Next week CHANGE Board member Joanne and Sarah Marsay from NHS England are heading to Japan. Here they write a guest blog to tell us what it’s all about:
Hi, we are Joanne Kennedy and Sarah Marsay and we are going to Japan together!
Joanne, “I am a person with a learning disability and I live independently. I am on the Board of CHANGE.” Sarah, “I am part of the public voice team at NHS England. We want people to get involved in NHS decisions. We are developing a new ‘accessible information standard.”
We are going to Japan as part of the ‘Young Core Leaders of Civil Society Groups Development Programme.’ The programme includes people from different countries, and our trip will include people from Denmark and Germany, as well as Japan and the UK.
We fly to Tokyo on 23rd February – not long now!
We are really excited but also a bit nervous. We have not been to Japan before. Joanne has not been on an aeroplane before. Plus we have not co-worked together before! So the trip will mean us both doing lots of things for the first time.
Joanne, “I am really excited to be going to Japan. I am counting down the days! It is also a bit scary as it is the first time I have been on a trip like this.”
Sarah, “Although I have been abroad before, I have never been on a trip like this. I think I would have been too nervous to apply on my own, so it is Joanne’s enthusiasm and belief which has got us both to Japan!”
In Japan, we will learn about how the voluntary sector works in different countries, and share our own experiences. We hope to increase our skills and learn new ideas which we can use when we get back to England. We are especially interested in involving and empowering people with disabilities, and in accessible information.
Joanne, “I want to know if people with learning disabilities are on the Boards of charities in different countries. I want to know how people with learning disabilities are involved in decisions which affect them.”
Sarah, “I want to see how voluntary organisations and government bodies in other countries involve people in decision-making and how they approach accessible information. Do they have different ideas and ways of working?”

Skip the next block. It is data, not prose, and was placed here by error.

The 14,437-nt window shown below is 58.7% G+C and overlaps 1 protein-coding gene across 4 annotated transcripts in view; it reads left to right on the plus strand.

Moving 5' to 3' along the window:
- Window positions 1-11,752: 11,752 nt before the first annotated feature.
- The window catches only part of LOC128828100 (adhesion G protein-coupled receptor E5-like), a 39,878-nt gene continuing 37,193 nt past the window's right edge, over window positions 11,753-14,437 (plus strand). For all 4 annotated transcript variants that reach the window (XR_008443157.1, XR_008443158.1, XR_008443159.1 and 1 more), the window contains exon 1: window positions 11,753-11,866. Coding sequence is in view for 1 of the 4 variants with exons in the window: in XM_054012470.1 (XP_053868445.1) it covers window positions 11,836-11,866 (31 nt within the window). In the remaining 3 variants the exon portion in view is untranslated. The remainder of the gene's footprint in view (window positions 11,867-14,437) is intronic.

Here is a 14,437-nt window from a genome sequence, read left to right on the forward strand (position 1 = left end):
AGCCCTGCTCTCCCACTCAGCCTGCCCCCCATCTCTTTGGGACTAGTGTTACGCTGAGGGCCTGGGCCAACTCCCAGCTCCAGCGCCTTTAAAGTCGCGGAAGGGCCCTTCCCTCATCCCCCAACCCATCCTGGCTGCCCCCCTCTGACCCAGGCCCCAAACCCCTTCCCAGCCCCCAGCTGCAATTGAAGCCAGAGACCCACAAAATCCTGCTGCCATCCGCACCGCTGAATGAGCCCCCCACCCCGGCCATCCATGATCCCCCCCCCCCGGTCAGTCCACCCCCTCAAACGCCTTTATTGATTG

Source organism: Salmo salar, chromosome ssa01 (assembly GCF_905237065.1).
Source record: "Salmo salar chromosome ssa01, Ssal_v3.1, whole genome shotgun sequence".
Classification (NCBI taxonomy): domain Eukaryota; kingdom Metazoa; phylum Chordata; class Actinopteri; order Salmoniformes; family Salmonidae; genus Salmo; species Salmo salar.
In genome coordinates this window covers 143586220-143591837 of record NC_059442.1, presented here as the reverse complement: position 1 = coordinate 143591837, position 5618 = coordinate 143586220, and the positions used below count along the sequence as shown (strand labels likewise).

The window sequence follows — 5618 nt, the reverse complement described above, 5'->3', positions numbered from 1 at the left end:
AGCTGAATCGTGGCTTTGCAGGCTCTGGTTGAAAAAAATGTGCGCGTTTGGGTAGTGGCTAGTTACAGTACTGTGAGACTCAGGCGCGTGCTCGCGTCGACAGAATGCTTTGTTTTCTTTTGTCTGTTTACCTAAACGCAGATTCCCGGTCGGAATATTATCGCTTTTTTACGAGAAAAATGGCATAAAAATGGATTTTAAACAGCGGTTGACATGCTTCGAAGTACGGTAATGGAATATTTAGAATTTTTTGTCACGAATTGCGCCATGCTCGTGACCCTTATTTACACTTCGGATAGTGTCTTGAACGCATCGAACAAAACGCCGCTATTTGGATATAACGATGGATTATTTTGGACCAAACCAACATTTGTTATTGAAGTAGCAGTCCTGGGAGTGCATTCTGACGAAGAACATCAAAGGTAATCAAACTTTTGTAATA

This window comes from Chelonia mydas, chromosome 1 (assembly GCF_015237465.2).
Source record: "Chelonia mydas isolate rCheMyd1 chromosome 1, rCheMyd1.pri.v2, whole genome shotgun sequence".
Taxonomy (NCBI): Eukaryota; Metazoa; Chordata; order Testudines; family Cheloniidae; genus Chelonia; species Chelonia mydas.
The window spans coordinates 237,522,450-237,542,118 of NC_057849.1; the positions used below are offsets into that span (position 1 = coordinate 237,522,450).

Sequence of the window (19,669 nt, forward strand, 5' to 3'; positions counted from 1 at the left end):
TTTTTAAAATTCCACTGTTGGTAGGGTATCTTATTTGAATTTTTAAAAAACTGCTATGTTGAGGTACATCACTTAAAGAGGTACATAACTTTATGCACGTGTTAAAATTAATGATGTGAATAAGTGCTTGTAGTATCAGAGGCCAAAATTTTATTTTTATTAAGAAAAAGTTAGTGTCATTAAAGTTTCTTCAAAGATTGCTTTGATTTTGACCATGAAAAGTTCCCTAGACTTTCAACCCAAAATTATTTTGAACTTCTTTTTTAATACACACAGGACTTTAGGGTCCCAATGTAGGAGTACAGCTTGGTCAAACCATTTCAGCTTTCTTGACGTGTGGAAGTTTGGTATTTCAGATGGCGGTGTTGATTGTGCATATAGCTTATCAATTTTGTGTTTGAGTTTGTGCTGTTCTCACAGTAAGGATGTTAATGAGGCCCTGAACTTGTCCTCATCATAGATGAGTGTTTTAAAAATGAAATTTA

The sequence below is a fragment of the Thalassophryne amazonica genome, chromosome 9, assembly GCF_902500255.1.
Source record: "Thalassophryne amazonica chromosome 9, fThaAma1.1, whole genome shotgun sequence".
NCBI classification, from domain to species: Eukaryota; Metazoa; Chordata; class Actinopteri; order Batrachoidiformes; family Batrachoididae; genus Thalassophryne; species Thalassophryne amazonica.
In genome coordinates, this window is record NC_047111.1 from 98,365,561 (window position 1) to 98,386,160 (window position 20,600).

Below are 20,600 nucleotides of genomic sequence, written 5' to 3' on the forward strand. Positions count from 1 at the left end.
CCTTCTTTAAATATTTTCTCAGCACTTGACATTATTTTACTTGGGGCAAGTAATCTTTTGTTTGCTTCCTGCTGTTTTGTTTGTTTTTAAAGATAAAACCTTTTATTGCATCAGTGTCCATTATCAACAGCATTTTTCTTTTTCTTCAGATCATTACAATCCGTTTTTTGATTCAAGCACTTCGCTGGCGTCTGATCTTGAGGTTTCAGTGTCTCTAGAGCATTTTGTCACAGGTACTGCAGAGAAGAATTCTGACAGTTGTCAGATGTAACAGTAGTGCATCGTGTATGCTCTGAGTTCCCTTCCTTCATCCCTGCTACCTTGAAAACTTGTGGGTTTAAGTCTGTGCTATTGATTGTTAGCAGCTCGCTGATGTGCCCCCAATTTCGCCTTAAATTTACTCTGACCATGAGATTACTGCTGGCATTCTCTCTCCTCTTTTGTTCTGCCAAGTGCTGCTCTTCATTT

We also hope to show people about co-working, although we have only just started co-working together for this trip. We think it might be the first time anyone has gone to Japan on a trip like this as co-workers.
Sarah, “When I’ve told people about going to Japan with Joanne, who has a learning disability, some people thought I was going as Joanne’s carer – which I’m not! We are going as co-workers, and as colleagues. I think there is lots of awareness-raising to do about co-working and what it means to work in this way. We want to show people about co-working, about working on an equal basis and recognising that everyone has different skills and experiences.”
Our first experience of co-working together was when we went to a meeting in London about our trip to Japan.
Joanne, “I was really surprised that I was the only person with a disability at the meeting. Even though part of the reason for the trip is focusing on people with disabilities, I was the only person with a disability. This didn’t make sense to me.”
Sarah, “Joanne’s reaction to being the only person with a disability at the meeting really made me think. We won’t know until we get to Japan, but Joanne might be the only person with a learning disability, or with any disability, on this trip. This was my first experience of co-working and I had already found a new insight, and was already feeling challenged!”
We are really looking forward to seeing a new country and experiencing Japanese culture. We are also wanting to learn about how charities work in different countries, and especially about how people with disabilities are involved and if they are part of decision-making.
We are also excited to learn about accessible information in Japan, and from the participants from Germany and Denmark. Do the Government and voluntary organisations make their information in easy read? We want to tell people about the ‘accessible information standard’ which NHS England is developing, and about how CHANGE makes information in easy read.
We also want to explain how in the UK the NHS works with voluntary organisations to improve people’s health and to empower people to make choices about their health and care. We want to know if this is different in the other countries or not, and see if we can learn from how they work too.
We will be sharing updates on our trip and our experiences on Twitter. You can follow Joanne @joanne64886790 and Sarah @SarahMarsay or search for #jsjapan2015
You can find out more information about CHANGE at http://www.changepeople.org/